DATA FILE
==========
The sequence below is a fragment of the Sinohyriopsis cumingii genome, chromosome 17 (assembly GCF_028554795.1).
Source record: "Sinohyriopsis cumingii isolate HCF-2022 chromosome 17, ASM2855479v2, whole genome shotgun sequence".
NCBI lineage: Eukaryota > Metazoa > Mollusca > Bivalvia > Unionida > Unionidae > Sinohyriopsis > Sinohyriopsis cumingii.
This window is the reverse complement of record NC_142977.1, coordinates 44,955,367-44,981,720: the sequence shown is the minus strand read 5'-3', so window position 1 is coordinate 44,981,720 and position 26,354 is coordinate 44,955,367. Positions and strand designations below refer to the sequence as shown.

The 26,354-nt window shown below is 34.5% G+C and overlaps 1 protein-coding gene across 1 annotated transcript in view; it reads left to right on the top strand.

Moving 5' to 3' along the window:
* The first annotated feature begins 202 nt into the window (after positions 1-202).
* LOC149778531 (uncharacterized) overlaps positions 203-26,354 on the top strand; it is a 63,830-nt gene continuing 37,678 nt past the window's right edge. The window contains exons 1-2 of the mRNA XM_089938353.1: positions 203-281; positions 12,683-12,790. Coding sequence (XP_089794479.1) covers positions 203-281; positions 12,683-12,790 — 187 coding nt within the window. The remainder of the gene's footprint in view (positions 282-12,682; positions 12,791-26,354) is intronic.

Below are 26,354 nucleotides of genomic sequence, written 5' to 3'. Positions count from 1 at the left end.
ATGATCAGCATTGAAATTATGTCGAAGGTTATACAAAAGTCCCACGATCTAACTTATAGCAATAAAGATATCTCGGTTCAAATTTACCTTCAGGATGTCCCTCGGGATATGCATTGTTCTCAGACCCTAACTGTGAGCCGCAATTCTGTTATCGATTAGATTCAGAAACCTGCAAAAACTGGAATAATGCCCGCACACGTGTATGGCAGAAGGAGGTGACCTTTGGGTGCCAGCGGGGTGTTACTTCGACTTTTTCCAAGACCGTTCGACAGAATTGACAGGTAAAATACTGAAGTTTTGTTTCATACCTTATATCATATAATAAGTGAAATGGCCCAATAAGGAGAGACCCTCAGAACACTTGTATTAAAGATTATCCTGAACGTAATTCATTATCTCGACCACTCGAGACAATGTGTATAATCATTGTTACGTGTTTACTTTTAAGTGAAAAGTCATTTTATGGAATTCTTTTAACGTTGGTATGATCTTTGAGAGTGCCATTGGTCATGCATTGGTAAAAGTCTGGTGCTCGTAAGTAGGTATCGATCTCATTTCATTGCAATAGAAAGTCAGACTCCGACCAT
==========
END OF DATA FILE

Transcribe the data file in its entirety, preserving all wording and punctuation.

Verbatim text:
The sequence below is a fragment of the Sinohyriopsis cumingii genome, chromosome 17 (assembly GCF_028554795.1).
Source record: "Sinohyriopsis cumingii isolate HCF-2022 chromosome 17, ASM2855479v2, whole genome shotgun sequence".
NCBI lineage: Eukaryota > Metazoa > Mollusca > Bivalvia > Unionida > Unionidae > Sinohyriopsis > Sinohyriopsis cumingii.
This window is the reverse complement of record NC_142977.1, coordinates 44,955,367-44,981,720: the sequence shown is the minus strand read 5'-3', so window position 1 is coordinate 44,981,720 and position 26,354 is coordinate 44,955,367. Positions and strand designations below refer to the sequence as shown.

The 26,354-nt window shown below is 34.5% G+C and overlaps 1 protein-coding gene across 1 annotated transcript in view; it reads left to right on the top strand.

Moving 5' to 3' along the window:
* The first annotated feature begins 202 nt into the window (after positions 1-202).
* LOC149778531 (uncharacterized) overlaps positions 203-26,354 on the top strand; it is a 63,830-nt gene continuing 37,678 nt past the window's right edge. The window contains exons 1-2 of the mRNA XM_089938353.1: positions 203-281; positions 12,683-12,790. Coding sequence (XP_089794479.1) covers positions 203-281; positions 12,683-12,790 — 187 coding nt within the window. The remainder of the gene's footprint in view (positions 282-12,682; positions 12,791-26,354) is intronic.

Below are 26,354 nucleotides of genomic sequence, written 5' to 3'. Positions count from 1 at the left end.
ATGATCAGCATTGAAATTATGTCGAAGGTTATACAAAAGTCCCACGATCTAACTTATAGCAATAAAGATATCTCGGTTCAAATTTACCTTCAGGATGTCCCTCGGGATATGCATTGTTCTCAGACCCTAACTGTGAGCCGCAATTCTGTTATCGATTAGATTCAGAAACCTGCAAAAACTGGAATAATGCCCGCACACGTGTATGGCAGAAGGAGGTGACCTTTGGGTGCCAGCGGGGTGTTACTTCGACTTTTTCCAAGACCGTTCGACAGAATTGACAGGTAAAATACTGAAGTTTTGTTTCATACCTTATATCATATAATAAGTGAAATGGCCCAATAAGGAGAGACCCTCAGAACACTTGTATTAAAGATTATCCTGAACGTAATTCATTATCTCGACCACTCGAGACAATGTGTATAATCATTGTTACGTGTTTACTTTTAAGTGAAAAGTCATTTTATGGAATTCTTTTAACGTTGGTATGATCTTTGAGAGTGCCATTGGTCATGCATTGGTAAAAGTCTGGTGCTCGTAAGTAGGTATCGATCTCATTTCATTGCAATAGAAAGTCAGACTCCGACCAT